The one people seem to be drawing on a lot (I found two recent articles about it) was the raid on Donald Manno in 2008.* The better of the two was here on Reuters.
In 2008, Manno’s law office was raided by federal investigators
pursuing a racketeering case against a suspected mobster who was a
client and friend of the lawyer. The FBI copied Manno’s computer hard
drives and carted away evidence. Three years later, when New Jersey
prosecutors indicted Manno’s client for fraud, money laundering and
extortion, they also charged the lawyer.
While he was ultimately acquitted, Manno spent years defending
himself. He predicted a tough road ahead for Cohen.
It appears the acquittal only happened in 2014. That's 6 years from raid to resolution.
There's a lot more good information in that article about the process.
Only a handful of law firm search warrants have been publicly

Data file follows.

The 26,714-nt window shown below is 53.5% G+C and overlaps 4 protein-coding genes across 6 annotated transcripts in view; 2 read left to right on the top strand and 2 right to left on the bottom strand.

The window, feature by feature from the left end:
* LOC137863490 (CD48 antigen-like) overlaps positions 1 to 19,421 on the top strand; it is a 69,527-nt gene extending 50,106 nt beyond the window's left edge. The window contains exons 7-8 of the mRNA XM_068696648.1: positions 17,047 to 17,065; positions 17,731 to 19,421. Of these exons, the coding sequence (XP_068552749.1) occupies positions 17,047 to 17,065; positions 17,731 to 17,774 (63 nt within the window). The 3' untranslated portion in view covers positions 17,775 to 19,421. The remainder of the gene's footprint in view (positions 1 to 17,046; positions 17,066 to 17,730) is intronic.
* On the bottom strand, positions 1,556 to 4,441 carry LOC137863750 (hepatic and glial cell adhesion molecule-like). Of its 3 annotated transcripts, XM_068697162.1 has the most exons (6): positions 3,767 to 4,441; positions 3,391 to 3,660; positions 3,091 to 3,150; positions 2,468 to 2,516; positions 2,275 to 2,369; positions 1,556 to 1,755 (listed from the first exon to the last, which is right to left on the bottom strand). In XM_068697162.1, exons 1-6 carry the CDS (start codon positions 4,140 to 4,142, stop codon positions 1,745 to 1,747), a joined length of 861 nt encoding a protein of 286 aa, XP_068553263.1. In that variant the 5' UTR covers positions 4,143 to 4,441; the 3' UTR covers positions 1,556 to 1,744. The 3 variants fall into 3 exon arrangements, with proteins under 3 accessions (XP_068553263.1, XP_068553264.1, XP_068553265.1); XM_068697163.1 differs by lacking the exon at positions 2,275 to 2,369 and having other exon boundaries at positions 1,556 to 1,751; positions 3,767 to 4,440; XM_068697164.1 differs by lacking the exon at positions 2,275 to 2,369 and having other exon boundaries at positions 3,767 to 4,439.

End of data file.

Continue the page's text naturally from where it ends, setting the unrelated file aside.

disclosed. But based on that record, it is safe to say that law firm
raids do not bode well for lawyers or their clients.
New York defense lawyer Gerald Lefcourt said warrants against lawyers
almost always end in charges, given the high bar the government has to
meet to obtain them. Lefcourt represented defendants in a 1990s
racketeering conspiracy case in which the FBI raided the law firm
Lysaght, Lysaght & Kramer. The law firm’s name partners were
eventually convicted at trial.
There isn't a lot of info I could find online about that LL&K case. There are official court documents though. It appears the named law firm partners after being raided were tried and convicted under RICO for bribing union officials, election law violations, and wire fraud.
So it looks like this is indeed "rare, but not unheard of". The reporting on the kind of activities Cohen was involved in are pretty much exactly what I listed above.
People with knowledge of the inquiry have told The Washington Post
that Cohen is under investigation for possible bank fraud, wire fraud
and campaign finance violations.
* - Most likely this is because he was found not guilty, so he's quite happy to talk about his victory to anyone who will listen. People found guilty don't appear to be quite so ebullient about it.